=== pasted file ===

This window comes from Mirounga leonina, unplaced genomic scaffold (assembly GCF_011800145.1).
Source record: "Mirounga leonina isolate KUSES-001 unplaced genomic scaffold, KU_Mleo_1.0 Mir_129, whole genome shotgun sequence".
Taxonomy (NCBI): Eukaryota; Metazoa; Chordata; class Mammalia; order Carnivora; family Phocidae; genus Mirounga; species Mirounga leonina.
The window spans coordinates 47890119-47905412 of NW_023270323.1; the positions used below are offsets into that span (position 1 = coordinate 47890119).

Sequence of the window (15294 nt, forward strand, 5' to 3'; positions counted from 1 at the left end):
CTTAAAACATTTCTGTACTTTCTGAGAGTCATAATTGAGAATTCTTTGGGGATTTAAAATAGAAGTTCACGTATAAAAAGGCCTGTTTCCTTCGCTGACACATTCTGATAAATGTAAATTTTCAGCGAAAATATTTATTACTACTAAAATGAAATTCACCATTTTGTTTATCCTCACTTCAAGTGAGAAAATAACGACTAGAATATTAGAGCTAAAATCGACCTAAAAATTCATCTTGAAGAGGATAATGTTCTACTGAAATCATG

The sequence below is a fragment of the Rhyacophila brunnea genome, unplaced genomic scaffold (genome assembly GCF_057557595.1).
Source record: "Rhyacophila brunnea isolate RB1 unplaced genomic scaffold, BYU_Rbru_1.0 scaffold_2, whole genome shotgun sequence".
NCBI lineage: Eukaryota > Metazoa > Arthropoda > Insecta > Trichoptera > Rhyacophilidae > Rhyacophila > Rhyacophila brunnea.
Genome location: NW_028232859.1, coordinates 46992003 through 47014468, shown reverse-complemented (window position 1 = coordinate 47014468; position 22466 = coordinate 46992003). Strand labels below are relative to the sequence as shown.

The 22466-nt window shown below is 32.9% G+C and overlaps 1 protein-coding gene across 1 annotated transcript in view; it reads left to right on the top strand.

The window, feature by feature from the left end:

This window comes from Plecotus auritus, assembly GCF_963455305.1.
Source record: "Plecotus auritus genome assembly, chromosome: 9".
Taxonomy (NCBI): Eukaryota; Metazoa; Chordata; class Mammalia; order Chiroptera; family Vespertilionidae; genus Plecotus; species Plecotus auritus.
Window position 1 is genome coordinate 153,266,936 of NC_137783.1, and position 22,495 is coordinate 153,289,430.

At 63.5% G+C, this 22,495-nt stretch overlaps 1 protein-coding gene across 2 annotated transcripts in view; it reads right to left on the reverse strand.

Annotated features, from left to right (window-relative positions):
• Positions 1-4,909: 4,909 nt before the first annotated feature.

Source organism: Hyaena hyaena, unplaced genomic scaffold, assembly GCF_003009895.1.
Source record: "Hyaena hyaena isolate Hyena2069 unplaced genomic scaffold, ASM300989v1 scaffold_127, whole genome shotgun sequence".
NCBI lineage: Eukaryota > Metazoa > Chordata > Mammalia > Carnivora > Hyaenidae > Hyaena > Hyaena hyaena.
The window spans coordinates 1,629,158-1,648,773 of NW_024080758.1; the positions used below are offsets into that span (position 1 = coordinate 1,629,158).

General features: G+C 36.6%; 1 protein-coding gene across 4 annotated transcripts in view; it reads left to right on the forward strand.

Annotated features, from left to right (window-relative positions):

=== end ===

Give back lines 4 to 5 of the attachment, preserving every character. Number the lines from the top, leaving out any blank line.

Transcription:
The window spans coordinates 47890119-47905412 of NW_023270323.1; the positions used below are offsets into that span (position 1 = coordinate 47890119).

Sequence of the window (15294 nt, forward strand, 5' to 3'; positions counted from 1 at the left end):